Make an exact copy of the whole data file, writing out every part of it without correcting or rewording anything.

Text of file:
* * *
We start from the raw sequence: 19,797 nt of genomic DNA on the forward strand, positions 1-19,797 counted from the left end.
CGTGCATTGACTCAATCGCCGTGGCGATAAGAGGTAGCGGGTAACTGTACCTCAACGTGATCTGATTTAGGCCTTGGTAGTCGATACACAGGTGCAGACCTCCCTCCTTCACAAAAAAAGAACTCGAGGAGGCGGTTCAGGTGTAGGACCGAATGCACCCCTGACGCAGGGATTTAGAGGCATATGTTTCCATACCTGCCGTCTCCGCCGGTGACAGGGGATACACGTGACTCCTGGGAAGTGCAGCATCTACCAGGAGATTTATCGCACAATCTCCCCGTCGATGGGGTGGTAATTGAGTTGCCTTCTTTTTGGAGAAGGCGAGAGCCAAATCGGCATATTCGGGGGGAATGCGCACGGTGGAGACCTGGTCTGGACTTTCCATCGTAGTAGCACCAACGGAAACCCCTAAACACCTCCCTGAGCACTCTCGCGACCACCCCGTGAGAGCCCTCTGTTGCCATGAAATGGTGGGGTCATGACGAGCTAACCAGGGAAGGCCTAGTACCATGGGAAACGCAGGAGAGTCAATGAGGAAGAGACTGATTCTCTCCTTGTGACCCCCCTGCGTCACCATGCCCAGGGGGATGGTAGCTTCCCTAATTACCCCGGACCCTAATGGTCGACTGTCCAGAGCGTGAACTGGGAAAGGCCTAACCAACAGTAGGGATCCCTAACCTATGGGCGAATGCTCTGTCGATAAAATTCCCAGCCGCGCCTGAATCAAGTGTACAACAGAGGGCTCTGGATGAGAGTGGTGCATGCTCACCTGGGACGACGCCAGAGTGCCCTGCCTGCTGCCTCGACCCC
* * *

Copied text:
We start from the raw sequence: 19,797 nt of genomic DNA on the forward strand, positions 1-19,797 counted from the left end.
CGTGCATTGACTCAATCGCCGTGGCGATAAGAGGTAGCGGGTAACTGTACCTCAACGTGATCTGATTTAGGCCTTGGTAGTCGATACACAGGTGCAGACCTCCCTCCTTCACAAAAAAAGAACTCGAGGAGGCGGTTCAGGTGTAGGACCGAATGCACCCCTGACGCAGGGATTTAGAGGCATATGTTTCCATACCTGCCGTCTCCGCCGGTGACAGGGGATACACGTGACTCCTGGGAAGTGCAGCATCTACCAGGAGATTTATCGCACAATCTCCCCGTCGATGGGGTGGTAATTGAGTTGCCTTCTTTTTGGAGAAGGCGAGAGCCAAATCGGCATATTCGGGGGGAATGCGCACGGTGGAGACCTGGTCTGGACTTTCCATCGTAGTAGCACCAACGGAAACCCCTAAACACCTCCCTGAGCACTCTCGCGACCACCCCGTGAGAGCCCTCTGTTGCCATGAAATGGTGGGGTCATGACGAGCTAACCAGGGAAGGCCTAGTACCATGGGAAACGCAGGAGAGTCAATGAGGAAGAGACTGATTCTCTCCTTGTGACCCCCCTGCGTCACCATGCCCAGGGGGATGGTAGCTTCCCTAATTACCCCGGACCCTAATGGTCGACTGTCCAGAGCGTGAACTGGGAAAGGCCTAACCAACAGTAGGGATCCCTAACCTATGGGCGAATGCTCTGTCGATAAAATTCCCAGCCGCGCCTGAATCAAGTGTACAACAGAGGGCTCTGGATGAGAGTGGTGCATGCTCACCTGGGACGACGCCAGAGTGCCCTGCCTGCTGCCTCGACCCC